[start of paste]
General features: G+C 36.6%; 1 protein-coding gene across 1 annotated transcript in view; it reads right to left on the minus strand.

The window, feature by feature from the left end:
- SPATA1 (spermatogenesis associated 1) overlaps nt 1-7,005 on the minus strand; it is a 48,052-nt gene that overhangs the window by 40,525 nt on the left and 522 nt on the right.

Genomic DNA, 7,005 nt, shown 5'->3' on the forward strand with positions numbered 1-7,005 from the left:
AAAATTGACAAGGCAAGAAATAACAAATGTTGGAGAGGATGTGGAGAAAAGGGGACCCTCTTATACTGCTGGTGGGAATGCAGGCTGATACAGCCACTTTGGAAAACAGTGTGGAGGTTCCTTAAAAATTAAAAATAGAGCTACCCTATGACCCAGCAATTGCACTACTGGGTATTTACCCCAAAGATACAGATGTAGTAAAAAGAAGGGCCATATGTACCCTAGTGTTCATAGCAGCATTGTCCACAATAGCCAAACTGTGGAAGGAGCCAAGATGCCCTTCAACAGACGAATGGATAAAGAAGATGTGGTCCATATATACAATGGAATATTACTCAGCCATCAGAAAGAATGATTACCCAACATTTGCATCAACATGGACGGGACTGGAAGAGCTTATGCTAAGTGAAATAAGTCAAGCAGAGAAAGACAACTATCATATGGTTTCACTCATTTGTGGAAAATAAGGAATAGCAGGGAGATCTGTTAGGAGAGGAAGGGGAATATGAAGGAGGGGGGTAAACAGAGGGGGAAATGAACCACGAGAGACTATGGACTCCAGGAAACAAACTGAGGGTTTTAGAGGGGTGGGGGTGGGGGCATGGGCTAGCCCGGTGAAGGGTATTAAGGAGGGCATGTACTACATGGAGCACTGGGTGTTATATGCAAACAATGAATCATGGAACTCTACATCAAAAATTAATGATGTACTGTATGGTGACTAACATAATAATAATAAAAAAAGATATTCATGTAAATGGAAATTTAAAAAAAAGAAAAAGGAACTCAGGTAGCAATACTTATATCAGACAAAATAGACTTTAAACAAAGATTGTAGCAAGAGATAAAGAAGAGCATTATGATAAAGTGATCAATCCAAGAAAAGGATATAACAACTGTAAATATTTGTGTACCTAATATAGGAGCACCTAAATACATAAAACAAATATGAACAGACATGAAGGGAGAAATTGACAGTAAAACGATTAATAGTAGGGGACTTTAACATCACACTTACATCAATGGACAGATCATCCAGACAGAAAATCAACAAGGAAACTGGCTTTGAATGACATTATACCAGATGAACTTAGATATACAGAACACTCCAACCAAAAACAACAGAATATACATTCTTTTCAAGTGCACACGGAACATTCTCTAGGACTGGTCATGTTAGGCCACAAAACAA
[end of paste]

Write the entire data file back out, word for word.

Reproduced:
General features: G+C 36.6%; 1 protein-coding gene across 1 annotated transcript in view; it reads right to left on the minus strand.

The window, feature by feature from the left end:
- SPATA1 (spermatogenesis associated 1) overlaps nt 1-7,005 on the minus strand; it is a 48,052-nt gene that overhangs the window by 40,525 nt on the left and 522 nt on the right.

Genomic DNA, 7,005 nt, shown 5'->3' on the forward strand with positions numbered 1-7,005 from the left:
AAAATTGACAAGGCAAGAAATAACAAATGTTGGAGAGGATGTGGAGAAAAGGGGACCCTCTTATACTGCTGGTGGGAATGCAGGCTGATACAGCCACTTTGGAAAACAGTGTGGAGGTTCCTTAAAAATTAAAAATAGAGCTACCCTATGACCCAGCAATTGCACTACTGGGTATTTACCCCAAAGATACAGATGTAGTAAAAAGAAGGGCCATATGTACCCTAGTGTTCATAGCAGCATTGTCCACAATAGCCAAACTGTGGAAGGAGCCAAGATGCCCTTCAACAGACGAATGGATAAAGAAGATGTGGTCCATATATACAATGGAATATTACTCAGCCATCAGAAAGAATGATTACCCAACATTTGCATCAACATGGACGGGACTGGAAGAGCTTATGCTAAGTGAAATAAGTCAAGCAGAGAAAGACAACTATCATATGGTTTCACTCATTTGTGGAAAATAAGGAATAGCAGGGAGATCTGTTAGGAGAGGAAGGGGAATATGAAGGAGGGGGGTAAACAGAGGGGGAAATGAACCACGAGAGACTATGGACTCCAGGAAACAAACTGAGGGTTTTAGAGGGGTGGGGGTGGGGGCATGGGCTAGCCCGGTGAAGGGTATTAAGGAGGGCATGTACTACATGGAGCACTGGGTGTTATATGCAAACAATGAATCATGGAACTCTACATCAAAAATTAATGATGTACTGTATGGTGACTAACATAATAATAATAAAAAAAGATATTCATGTAAATGGAAATTTAAAAAAAAGAAAAAGGAACTCAGGTAGCAATACTTATATCAGACAAAATAGACTTTAAACAAAGATTGTAGCAAGAGATAAAGAAGAGCATTATGATAAAGTGATCAATCCAAGAAAAGGATATAACAACTGTAAATATTTGTGTACCTAATATAGGAGCACCTAAATACATAAAACAAATATGAACAGACATGAAGGGAGAAATTGACAGTAAAACGATTAATAGTAGGGGACTTTAACATCACACTTACATCAATGGACAGATCATCCAGACAGAAAATCAACAAGGAAACTGGCTTTGAATGACATTATACCAGATGAACTTAGATATACAGAACACTCCAACCAAAAACAACAGAATATACATTCTTTTCAAGTGCACACGGAACATTCTCTAGGACTGGTCATGTTAGGCCACAAAACAA